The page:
37. Keeps up-to-date with trends. Stagnant people aren’t interested in keeping up with the latest trends. They’ve given up on life, and no longer care what the world may have to offer. Don’t be like these people. Instead, have a keen eye on trends in the workplace, technology and health, etc. You’ll be a more interesting person to talk to, and you’ll also be able to make better decisions about your future.
  38. Expertly manages their time. Time management is more than just arriving to work early. It’s about knowing how to prioritize tasks, when to take breaks, and being able to plan projects. Time management is a hugely important skill that you should definitely learn (if you haven’t already). It can make your life easier and more productive.
  39. Adapts quickly and easily to change. Heraclitus famously said: “The only thing that is constant is change.” Wise words. And in my experience, 100% accurate. Life is constantly evolving and changing, and if we pretend otherwise, we will find ourselves relentlessly unprepared. Happy and successful people know that life is forever changing. They’ve learned how to adapt quickly and easily to most changes that they encounter. You should do the same.
  40. Has learned the art of troubleshooting. The Cambridge Dictionary describes troubleshooting as follows: “Discovering why something does not work effectively and making suggestions about how to improve it.” Well said! This is a skill that you may need to work on. Firstly, you must find the motivation to really want to improve something. Once you have that, delve deep into the issue, and seek solutions.
  41. Understands the importance of being well-groomed. Imagine a lawyer turning up to court in a pair of faded blue jeans and a ripped T-Shirt. It’s likely the judge would have the lawyer removed from the courtroom! It’s an improbable scenario, but hopefully, it drives home the point that you must be appropriately dressed. Jeans and T-shirt are probably okay if you’re working for a Silicon Valley startup, but if you’re interviewing for a position at a local accountancy firm – you may want to stick to wearing a suit and tie.
  42. Strives for the ideal work-life balance. Happiness is not dependent on money. In fact, those who become obsessed with earning money, are often far from happy. As with most things in this world, balance is the key. Sure, you want to work hard and earn money. But just ensure that you leave enough time (and energy) to enjoy the rewards.
  43. Sees the best in others. If you’re honest with yourself, do you have this trait? Most of us don’t. However, it’s a fantastic skill to have. Seeing the best in others means that you can help them develop to the best of their potential. It also means that you can quickly build rapport and trust with other people.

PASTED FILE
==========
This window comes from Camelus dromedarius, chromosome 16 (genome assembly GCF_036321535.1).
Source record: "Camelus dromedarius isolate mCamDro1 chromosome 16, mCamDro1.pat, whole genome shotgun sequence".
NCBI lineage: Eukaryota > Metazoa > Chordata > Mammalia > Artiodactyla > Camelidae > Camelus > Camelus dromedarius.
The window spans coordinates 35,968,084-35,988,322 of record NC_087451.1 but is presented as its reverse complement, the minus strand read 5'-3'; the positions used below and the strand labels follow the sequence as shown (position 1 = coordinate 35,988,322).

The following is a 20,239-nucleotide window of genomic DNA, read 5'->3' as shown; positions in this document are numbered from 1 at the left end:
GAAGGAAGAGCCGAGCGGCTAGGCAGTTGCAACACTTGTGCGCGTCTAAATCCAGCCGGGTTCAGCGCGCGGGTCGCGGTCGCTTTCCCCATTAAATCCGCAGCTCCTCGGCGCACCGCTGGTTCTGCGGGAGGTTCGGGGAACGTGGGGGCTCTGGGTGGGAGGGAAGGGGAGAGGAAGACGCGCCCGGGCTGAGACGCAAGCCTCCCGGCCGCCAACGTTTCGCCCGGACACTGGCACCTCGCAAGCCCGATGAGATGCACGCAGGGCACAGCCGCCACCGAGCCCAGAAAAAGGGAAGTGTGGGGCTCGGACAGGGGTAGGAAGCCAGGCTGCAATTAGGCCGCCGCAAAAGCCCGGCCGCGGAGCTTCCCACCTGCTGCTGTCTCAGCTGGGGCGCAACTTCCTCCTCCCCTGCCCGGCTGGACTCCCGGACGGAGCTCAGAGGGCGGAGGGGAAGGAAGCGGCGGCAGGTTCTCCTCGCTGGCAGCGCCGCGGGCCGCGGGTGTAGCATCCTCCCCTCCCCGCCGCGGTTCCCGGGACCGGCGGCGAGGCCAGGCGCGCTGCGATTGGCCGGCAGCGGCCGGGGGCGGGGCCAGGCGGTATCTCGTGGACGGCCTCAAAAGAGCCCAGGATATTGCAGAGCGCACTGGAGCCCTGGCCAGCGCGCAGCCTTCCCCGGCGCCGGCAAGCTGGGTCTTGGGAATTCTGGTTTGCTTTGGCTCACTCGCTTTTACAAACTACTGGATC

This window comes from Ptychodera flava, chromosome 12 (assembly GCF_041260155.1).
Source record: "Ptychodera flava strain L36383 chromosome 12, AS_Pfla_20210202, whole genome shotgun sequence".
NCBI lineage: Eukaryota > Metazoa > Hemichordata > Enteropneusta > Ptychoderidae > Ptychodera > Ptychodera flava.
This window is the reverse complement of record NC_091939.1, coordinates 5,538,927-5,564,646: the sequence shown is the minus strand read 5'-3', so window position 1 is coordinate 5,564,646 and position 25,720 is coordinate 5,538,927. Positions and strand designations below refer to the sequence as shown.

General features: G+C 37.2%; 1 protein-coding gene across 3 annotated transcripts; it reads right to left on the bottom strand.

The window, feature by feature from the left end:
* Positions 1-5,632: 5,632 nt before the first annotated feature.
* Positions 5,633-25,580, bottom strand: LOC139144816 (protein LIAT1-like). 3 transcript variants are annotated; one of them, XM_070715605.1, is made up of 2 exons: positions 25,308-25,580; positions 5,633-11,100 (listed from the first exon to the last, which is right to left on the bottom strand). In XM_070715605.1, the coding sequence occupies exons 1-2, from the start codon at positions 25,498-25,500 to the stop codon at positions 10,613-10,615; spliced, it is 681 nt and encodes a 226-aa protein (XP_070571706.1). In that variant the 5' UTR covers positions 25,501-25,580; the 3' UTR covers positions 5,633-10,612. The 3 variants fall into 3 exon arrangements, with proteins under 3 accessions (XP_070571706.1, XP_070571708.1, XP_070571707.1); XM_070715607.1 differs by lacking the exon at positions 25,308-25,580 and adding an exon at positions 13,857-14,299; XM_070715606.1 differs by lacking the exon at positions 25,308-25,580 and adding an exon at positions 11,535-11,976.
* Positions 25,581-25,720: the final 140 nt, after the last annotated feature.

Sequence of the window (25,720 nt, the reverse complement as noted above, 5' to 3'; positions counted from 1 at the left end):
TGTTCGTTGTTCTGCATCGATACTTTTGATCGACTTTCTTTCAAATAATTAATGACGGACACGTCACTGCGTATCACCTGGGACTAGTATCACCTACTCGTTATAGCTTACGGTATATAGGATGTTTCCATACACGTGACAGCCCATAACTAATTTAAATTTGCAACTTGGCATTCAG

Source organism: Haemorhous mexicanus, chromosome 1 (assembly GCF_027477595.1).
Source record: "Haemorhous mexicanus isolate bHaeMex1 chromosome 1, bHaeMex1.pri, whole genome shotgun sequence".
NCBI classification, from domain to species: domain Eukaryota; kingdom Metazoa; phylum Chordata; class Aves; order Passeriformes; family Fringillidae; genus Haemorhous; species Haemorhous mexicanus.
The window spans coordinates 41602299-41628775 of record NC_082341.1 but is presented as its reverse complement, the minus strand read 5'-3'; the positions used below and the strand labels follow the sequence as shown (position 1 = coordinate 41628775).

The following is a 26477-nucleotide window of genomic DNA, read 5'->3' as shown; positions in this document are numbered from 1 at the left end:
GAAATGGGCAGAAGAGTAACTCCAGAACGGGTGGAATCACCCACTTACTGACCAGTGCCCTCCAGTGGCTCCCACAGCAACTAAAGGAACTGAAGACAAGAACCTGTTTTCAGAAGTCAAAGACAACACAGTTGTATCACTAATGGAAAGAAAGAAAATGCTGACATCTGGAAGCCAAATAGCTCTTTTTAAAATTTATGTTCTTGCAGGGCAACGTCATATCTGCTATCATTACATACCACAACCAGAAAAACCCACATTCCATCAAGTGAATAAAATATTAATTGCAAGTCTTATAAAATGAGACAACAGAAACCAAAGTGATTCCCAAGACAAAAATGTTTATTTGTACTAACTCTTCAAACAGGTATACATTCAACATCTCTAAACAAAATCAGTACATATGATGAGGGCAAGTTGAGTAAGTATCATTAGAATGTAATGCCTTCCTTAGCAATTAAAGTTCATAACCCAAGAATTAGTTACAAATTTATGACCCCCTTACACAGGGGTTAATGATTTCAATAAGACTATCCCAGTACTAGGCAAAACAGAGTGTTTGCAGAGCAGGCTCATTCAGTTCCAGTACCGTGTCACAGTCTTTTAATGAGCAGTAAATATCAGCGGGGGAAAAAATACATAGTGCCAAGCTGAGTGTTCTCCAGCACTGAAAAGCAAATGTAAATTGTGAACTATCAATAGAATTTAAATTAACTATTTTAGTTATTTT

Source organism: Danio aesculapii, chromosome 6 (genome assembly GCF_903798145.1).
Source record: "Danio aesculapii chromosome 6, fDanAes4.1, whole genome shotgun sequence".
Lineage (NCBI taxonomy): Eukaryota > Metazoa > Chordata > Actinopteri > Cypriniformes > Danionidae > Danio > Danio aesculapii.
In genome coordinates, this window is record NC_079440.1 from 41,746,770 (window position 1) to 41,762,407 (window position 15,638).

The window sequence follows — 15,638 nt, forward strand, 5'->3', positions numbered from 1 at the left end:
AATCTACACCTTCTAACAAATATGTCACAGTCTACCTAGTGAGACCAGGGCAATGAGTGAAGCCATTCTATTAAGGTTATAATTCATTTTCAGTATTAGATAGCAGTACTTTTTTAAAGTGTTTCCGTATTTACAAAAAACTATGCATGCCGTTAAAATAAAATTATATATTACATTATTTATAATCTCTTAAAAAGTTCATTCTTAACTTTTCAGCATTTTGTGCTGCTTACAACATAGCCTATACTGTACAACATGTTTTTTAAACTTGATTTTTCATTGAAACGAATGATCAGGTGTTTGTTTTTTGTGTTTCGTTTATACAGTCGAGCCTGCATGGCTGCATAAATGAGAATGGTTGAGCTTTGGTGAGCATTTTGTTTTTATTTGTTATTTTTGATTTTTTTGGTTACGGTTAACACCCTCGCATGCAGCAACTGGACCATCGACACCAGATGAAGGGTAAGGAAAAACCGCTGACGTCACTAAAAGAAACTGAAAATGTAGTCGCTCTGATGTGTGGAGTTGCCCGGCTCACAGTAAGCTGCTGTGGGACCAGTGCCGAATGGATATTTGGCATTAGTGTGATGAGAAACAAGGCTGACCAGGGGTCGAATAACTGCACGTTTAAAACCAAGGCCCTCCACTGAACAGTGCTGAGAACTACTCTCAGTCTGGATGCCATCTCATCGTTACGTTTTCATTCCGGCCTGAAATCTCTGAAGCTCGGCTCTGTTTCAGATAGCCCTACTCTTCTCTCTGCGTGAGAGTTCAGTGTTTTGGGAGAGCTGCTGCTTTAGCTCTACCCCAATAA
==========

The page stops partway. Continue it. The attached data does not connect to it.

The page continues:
44. Knows the value of multi-tasking. If you work in an office environment, then you’re sure to recognize this scenario: You’re typing away at your computer, then your desk phone rings. You answer, but as you’re speaking to the caller, someone comes up to your desk and asks you a question. Situations like this can be overwhelming and frustrating. However, as they will always occur from time-to-time, you need to build a strategy of dealing with them. Multi-tasking can be taught, and I’d highly recommend that you learn to do it.
  45. Leads through example. Great leaders teach through example. They’re also willing to do any task that they may ask others to do. You can adopt this approach too. For example, instead of asking your team to work in a specific way, let them see how efficiently you work, and they’ll naturally want to copy that.
  46. Continually seeks to improve. The Japanese call this kaizen – the strategy of seeking continuous improvement. This could be about a business process, or the way an athlete prepares for a race. Whatever the circumstance, there’s almost certainly room to improve some part of the process. If you develop a mindset of constantly looking for ways to improve things, you’ll rapidly find yourself climbing the ladder of success.
  47. Is always persistent. Perseverance is another word for this. To reach the heights of success, you’ll definitely need to demonstrate this trait. Consider for a moment, that you’re attempting to start your first business. From an initial spark of inspiration, you’ll have hundreds of steps to complete before your business can be in operation. Any of these steps could be problematic, and without persistence your business may fail even before it gets through the starting gates.